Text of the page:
I have been involved in several pilots for video streaming services over the past 6 years and have become a frequent user of a particular media streaming service over that period of time. I have found the convenience of being able to pull up a video on a moments notice very convenient. The ability to download and archive videos is also extremely convenient as I am not always in a position to show a particular video at the prescribed time. The cost of this particular service is approximately $2 per student for a one-year subscription. This gives staff full access to the media collection along with access to resource archives and discussion forums. Students gain access to everything except the teacher resource material. Now the quality of the media collection is somewhat questionable at times but overall for the core academics you can almost always find something suitable content wise. One of the drawbacks of such a service is the tech required to make it accessible, namely a computer, multimedia projector and internet connection. Now you can live without an internet connection if you download the videos at home and bring them in to school but for the teachable moment you will need an internet connection. Another pitfall is the speed of your particular school network. If it is anything like the network in my district it leaves something to be desired. Prior to this service teachers would book media through the media services department in their district and wait for it to be mailed to the school. Teachers would plan when they would show a particular video and book it well in advance. Someone like me who doesn’t plan more than a week at a time had difficulty finding the video I wanted when I wanted it. So an on demand video service is ideal for someone like me, especially with the added tech cache that goes along with it. But what does a service like this do to established media service departments?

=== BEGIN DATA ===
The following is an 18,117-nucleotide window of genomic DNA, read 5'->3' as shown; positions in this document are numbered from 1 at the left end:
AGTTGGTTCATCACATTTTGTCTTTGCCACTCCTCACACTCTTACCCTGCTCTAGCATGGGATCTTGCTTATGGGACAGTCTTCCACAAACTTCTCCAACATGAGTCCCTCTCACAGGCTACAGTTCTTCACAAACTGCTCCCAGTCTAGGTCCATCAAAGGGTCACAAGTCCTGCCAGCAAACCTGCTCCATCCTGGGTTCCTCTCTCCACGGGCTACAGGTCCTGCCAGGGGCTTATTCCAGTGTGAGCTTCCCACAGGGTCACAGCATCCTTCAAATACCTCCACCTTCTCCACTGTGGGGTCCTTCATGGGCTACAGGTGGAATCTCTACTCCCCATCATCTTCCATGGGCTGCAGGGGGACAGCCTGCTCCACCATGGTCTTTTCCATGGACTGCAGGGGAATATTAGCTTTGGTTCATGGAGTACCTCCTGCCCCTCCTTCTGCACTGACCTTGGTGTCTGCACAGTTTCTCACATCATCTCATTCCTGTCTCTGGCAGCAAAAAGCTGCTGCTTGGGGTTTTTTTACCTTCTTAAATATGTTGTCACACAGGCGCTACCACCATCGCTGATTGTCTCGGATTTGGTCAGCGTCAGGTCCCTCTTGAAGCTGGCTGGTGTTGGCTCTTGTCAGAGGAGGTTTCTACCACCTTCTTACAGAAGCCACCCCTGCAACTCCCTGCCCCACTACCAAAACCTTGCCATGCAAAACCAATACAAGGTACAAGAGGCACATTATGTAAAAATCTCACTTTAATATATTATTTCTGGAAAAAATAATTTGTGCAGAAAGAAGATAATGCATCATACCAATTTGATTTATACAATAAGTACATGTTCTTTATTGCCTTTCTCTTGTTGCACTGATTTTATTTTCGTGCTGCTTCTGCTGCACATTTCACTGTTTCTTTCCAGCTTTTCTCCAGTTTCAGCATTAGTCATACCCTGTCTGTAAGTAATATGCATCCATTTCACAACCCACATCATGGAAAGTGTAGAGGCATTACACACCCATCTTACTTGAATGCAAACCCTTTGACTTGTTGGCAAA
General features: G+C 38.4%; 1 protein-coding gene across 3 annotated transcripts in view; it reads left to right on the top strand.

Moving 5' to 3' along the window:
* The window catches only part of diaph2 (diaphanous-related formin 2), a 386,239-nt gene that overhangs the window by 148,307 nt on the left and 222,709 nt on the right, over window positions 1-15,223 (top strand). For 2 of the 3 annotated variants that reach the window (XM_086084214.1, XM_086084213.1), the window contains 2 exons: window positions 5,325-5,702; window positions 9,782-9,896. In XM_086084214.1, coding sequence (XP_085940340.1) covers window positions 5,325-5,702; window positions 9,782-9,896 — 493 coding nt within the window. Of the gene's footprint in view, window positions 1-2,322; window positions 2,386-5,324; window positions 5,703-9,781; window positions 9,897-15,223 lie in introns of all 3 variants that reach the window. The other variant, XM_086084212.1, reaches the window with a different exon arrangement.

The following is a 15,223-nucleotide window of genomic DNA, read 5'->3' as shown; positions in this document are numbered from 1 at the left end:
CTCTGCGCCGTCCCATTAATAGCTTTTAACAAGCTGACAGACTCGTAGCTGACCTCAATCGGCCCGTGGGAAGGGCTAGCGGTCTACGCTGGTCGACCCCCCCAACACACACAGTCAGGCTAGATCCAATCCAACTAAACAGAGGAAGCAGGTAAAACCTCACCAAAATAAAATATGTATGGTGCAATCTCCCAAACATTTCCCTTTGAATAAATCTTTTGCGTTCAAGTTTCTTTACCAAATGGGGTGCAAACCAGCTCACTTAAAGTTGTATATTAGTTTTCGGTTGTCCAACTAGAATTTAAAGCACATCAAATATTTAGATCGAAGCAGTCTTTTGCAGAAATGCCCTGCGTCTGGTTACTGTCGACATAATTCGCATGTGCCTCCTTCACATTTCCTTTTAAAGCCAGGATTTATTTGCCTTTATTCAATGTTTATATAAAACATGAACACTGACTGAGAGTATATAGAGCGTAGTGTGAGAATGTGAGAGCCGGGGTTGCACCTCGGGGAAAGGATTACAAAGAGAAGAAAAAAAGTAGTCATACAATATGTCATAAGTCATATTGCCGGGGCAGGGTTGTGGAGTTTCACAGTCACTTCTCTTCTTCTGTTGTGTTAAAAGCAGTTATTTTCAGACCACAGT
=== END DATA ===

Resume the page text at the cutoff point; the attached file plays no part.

The outsourcing or digitizing of content is becoming more and more a reality. Textbook companies are bundling digital or online versions of their publications (and charging a pretty penny I might add). Video services even our attendance and marks are now housed online. What will this do to district staff and specialists? Media streaming has slowly led to the dwindling of resources kept in hard copy form in my district and I would imagine similar scenarios are playing out elsewhere. Is this the inevitable direction of 21st Century education or is it a compromise and way for districts to cut-costs and outsource once in-house services? Should teachers be demanding that school boards and districts develop a media infrastructure in-house and compile our own collection of digital resources or would this just lead to every district reinventing the wheel? Do we want to allow our educational media to fall into the hands of big business who see this as a money making venture? The ground beneath our feet is shifting and the delivery of education is changing at a rapid rate. The struggle between established and innovative modes of content delivery leave senior managers in a dilemma. Ultimately it comes down to what is best for the student but the unfortunate reality is it is really what we can afford that makes the difference.

Advertisements